The prioritization of building a professional force and the de-prioritization of conscript service likely translated into an erosion of the bureaucratic structures required for mobilization. Mobilization is always a bureaucratically challenging undertaking. It requires local officials throughout the entire country to perform well a task they may never conduct and rehearse rarely, if at all. Maintaining the bureaucratic infrastructure required to conduct a large-scale reserve call-up requires considerable attention from senior leadership—attention it likely did not receive in Russia over the last 15 years or so.

Putin has already conducted at least four attempts at mobilization in the last year, likely draining the pool of available combat-ready (and willing) reservists ahead of the “partial mobilization.”

  • The Russian military launched an initiative called the Russian Combat Army Reserve (the Russian acronym is BARS) in fall 2021 with the aim of recruiting 100,000 volunteers into an organization that would train them and keep them combat-capable while still in the reserves.[2] This effort largely failed, generating only a fraction of its target by the time of the Russian invasion in February 2022.
  • The Russian Armed Forces conducted an involuntary mobilization of part of its regular reserve in preparation for the invasion and in parallel with the BARS effort. Details about the pre-invasion call-up are scarce, but Western officials reported that the Russian military had recalled “tens of thousands” of reservists to fill out units before rolling into Ukraine.[3]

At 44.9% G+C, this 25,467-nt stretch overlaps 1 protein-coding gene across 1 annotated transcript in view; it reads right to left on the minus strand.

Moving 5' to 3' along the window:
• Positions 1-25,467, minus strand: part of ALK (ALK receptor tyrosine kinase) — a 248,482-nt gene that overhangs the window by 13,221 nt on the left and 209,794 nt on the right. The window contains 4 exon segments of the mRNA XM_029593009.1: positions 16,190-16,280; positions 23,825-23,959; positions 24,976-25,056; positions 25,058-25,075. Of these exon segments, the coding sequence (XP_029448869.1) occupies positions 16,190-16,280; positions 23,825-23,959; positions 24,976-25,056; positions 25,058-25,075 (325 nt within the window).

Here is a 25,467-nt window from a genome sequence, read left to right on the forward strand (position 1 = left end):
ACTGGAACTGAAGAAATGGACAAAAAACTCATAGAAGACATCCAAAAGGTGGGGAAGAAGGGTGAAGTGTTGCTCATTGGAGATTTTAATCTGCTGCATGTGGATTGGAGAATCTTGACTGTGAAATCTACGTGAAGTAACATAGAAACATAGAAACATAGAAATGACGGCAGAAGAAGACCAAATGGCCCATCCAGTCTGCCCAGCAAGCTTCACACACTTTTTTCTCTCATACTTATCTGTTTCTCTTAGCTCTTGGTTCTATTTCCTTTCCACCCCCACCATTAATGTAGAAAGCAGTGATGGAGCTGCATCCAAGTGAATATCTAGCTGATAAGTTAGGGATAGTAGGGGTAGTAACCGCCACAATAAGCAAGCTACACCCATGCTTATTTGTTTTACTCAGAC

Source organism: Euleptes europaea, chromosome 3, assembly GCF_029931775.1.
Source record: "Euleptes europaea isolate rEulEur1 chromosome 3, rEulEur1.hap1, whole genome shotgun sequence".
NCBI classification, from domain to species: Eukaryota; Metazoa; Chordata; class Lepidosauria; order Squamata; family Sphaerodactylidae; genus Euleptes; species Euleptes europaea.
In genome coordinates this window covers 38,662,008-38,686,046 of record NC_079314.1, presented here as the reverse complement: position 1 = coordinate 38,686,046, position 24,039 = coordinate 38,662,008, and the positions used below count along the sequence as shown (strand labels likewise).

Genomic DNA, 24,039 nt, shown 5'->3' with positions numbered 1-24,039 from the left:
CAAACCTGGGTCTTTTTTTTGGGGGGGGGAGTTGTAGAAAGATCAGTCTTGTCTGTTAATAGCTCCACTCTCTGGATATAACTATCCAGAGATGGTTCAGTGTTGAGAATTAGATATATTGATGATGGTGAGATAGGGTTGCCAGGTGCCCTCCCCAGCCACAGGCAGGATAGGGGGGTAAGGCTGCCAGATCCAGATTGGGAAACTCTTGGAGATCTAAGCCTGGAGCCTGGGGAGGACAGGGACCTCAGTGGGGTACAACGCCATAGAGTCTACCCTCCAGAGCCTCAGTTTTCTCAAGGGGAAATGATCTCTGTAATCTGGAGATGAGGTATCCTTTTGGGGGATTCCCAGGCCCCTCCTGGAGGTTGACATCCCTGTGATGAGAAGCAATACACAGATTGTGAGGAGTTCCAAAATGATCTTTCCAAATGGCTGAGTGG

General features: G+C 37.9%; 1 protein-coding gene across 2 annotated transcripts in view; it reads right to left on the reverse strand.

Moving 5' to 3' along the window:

• A third, smaller mobilization wave followed the invasion itself, as reports emerged of thousands of reservists being called up to make good Russian losses in early March 2022.[4]
  • Putin launched a fourth effort at mobilizing his population for war in June 2022, accelerated in July, with a call for the formation of “volunteer battalions.”[5] This undertaking was an ad hoc attempt at crypto mobilization. The Kremlin directed all of Russia’s “federal subjects” (administrative units at the province level on the whole) to generate at least one volunteer battalion each and to pay enlistment and combat bonuses out of their own budgets. This effort has generated a number of volunteer battalions, some of which have fought in Ukraine, albeit poorly.

The most recent “partial mobilization” will draw mainly on Russians who have demonstrated that they do not wish to fight by their failures to join “volunteer battalions” or enter the BARS program. It may also be drawing on less-qualified involuntary reservists as well, assuming previous involuntary mobilizations pulled in the readiest individuals.

Conducting voluntary and involuntary mobilization efforts simultaneously is likely straining the bureaucrats responsible for these efforts. The military commissars, local officials who actual recruit and call up conscripts and volunteers, were likely responsible for the BARS effort and were certainly responsible for the pre-war involuntary reserve call-up, the smaller reserve call-up after the invasion, and the recruitment of the volunteer battalions. The pre- and post-invasion involuntary reserve call-ups likely helped military commissars exercise general reserve call-up procedures. The subsequent emphasis on generating voluntary recruits, however, likely distracted them from those procedures and forced them to concentrate on an entirely new and unplanned-for effort. The military commissars appear to be tasked now with conducting both efforts simultaneously, as emerging evidence indicates that the formation of “volunteer battalions” is continuing alongside the involuntary reserve mobilization.